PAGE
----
The Bitcoin Bubble

Cheri Franklin |



As of the time of writing this article (3:45 PM PST on 11/27/2018), the quoted price on bitcoin is $3,782 from

“Avoid bitcoin like the plague. Did I make myself clear?” This was the advice of the legendary John Bogle, the founder of Vanguard Group Inc. and the father of low-cost passive investing for retail investors. Bogle, speaking at a Council on Foreign Relations event a little more than a year ago (when Bitcoin was trading at about $10,000) explained his view as follows:

“Bitcoin has no underlying rate of return. You know bonds have an interest coupon, stocks have earnings and dividends, gold has nothing. There is nothing to support bitcoin except the hope that you will sell it to someone for more than you paid for it.”

Bogle distilled the essential difference between an investment (stocks and bonds) and a speculation (gold and bitcoin). The former has an expected return while the latter does not. As shown by the French mathematician Louis Bachelier, the expected return of speculation is zero. This is before costs, so the expected return after costs is negative. As Bogle points out, a speculation relies solely on the greater fool theory.

Bitcoin and its blockchain ledger represent a remarkable application of a rather arcane area of mathematics (algebraic geometry over finite fields). Overall, it boils down to finding solutions to problems that require very high amounts of computational power. Conceptually, it’s not that different from saying that a currency unit will be assigned to each of the approximately 3.5 billion prime numbers between 1 and 1.1 trillion, and whoever finds these numbers first can claim ownership of them, which of course, is nonsense.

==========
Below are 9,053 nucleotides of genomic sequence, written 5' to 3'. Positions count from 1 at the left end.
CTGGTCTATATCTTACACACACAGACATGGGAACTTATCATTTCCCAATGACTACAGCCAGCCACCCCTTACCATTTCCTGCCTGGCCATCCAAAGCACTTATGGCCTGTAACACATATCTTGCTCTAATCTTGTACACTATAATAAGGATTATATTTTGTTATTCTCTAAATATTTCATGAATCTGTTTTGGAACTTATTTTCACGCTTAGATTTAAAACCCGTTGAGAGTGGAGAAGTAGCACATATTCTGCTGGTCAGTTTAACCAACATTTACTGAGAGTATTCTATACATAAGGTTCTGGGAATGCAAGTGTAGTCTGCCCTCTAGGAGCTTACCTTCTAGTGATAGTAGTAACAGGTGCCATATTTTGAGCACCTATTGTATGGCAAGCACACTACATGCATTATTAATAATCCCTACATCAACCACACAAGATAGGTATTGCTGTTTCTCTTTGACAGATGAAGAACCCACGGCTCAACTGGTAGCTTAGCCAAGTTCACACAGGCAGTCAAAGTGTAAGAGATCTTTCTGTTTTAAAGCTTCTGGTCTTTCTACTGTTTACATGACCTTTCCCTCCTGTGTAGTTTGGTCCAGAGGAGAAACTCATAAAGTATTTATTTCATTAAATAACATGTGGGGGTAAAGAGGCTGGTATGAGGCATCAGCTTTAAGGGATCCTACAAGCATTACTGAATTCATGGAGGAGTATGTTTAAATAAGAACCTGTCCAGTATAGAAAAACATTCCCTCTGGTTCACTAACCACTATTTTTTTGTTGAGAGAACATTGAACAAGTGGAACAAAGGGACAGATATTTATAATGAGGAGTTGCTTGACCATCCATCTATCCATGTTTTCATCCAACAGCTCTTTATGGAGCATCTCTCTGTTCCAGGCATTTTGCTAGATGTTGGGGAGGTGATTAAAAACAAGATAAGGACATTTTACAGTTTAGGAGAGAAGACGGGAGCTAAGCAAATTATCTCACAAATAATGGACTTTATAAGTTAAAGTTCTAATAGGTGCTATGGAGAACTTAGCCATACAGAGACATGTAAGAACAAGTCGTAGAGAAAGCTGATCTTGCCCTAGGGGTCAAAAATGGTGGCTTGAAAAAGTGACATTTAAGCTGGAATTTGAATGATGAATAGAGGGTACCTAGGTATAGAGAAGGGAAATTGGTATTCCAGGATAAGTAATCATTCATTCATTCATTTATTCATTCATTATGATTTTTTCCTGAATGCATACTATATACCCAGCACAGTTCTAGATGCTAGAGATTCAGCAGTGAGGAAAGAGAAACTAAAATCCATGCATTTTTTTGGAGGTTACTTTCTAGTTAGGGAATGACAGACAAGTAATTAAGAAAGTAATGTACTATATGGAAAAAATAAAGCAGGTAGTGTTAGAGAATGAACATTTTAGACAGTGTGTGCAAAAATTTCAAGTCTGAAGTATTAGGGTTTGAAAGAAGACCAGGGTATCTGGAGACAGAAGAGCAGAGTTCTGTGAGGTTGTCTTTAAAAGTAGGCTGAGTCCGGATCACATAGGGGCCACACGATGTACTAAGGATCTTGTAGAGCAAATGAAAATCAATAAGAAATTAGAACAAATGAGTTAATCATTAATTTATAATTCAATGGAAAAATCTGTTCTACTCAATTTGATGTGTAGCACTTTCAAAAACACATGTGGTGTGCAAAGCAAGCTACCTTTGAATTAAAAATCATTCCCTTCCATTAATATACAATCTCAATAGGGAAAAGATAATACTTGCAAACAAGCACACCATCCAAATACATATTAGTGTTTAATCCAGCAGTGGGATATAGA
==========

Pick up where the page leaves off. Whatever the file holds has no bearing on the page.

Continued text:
As we see it, bitcoin is a solution to a non-existent problem. When it began to grow in popularity, we were told how it would be the currency for the digital age and render the world’s fiat currencies obsolete. Down about 40% for the month of November 2018 and about 80% from its peak in 2017, it does not begin to meet the basic requirements of a currency as a medium of exchange (When was the last time you bought something with bitcoin?), a unit of account, or a store of value. It goes without saying that everything said here about bitcoin applies equally to all the other cryptocurrencies. As always, listen to Saint Jack.